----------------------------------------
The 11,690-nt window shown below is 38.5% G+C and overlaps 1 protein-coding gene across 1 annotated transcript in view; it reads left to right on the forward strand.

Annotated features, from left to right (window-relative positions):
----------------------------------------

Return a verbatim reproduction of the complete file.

The 11,690-nt window shown below is 38.5% G+C and overlaps 1 protein-coding gene across 1 annotated transcript in view; it reads left to right on the forward strand.

Annotated features, from left to right (window-relative positions):